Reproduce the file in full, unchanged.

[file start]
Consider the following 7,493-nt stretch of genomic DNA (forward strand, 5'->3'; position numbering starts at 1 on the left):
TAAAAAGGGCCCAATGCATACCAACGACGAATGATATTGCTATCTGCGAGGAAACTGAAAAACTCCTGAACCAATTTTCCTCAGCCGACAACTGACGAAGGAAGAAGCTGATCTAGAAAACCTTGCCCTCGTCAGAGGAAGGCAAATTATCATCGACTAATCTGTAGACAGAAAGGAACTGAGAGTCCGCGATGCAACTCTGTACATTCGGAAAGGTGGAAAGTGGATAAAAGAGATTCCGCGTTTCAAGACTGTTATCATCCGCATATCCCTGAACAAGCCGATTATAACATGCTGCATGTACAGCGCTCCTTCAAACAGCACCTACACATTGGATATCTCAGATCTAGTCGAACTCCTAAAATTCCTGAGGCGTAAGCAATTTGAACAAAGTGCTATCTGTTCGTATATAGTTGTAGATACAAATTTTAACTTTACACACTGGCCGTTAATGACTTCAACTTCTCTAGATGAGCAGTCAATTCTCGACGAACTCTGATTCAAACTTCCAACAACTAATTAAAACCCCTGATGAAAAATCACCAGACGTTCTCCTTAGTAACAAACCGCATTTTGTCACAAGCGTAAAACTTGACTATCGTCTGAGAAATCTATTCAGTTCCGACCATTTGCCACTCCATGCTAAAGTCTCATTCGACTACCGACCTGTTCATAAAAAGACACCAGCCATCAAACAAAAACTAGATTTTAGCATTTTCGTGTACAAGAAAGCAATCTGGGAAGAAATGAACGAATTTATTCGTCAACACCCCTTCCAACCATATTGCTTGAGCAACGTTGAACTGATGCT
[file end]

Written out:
Consider the following 7,493-nt stretch of genomic DNA (forward strand, 5'->3'; position numbering starts at 1 on the left):
TAAAAAGGGCCCAATGCATACCAACGACGAATGATATTGCTATCTGCGAGGAAACTGAAAAACTCCTGAACCAATTTTCCTCAGCCGACAACTGACGAAGGAAGAAGCTGATCTAGAAAACCTTGCCCTCGTCAGAGGAAGGCAAATTATCATCGACTAATCTGTAGACAGAAAGGAACTGAGAGTCCGCGATGCAACTCTGTACATTCGGAAAGGTGGAAAGTGGATAAAAGAGATTCCGCGTTTCAAGACTGTTATCATCCGCATATCCCTGAACAAGCCGATTATAACATGCTGCATGTACAGCGCTCCTTCAAACAGCACCTACACATTGGATATCTCAGATCTAGTCGAACTCCTAAAATTCCTGAGGCGTAAGCAATTTGAACAAAGTGCTATCTGTTCGTATATAGTTGTAGATACAAATTTTAACTTTACACACTGGCCGTTAATGACTTCAACTTCTCTAGATGAGCAGTCAATTCTCGACGAACTCTGATTCAAACTTCCAACAACTAATTAAAACCCCTGATGAAAAATCACCAGACGTTCTCCTTAGTAACAAACCGCATTTTGTCACAAGCGTAAAACTTGACTATCGTCTGAGAAATCTATTCAGTTCCGACCATTTGCCACTCCATGCTAAAGTCTCATTCGACTACCGACCTGTTCATAAAAAGACACCAGCCATCAAACAAAAACTAGATTTTAGCATTTTCGTGTACAAGAAAGCAATCTGGGAAGAAATGAACGAATTTATTCGTCAACACCCCTTCCAACCATATTGCTTGAGCAACGTTGAACTGATGCT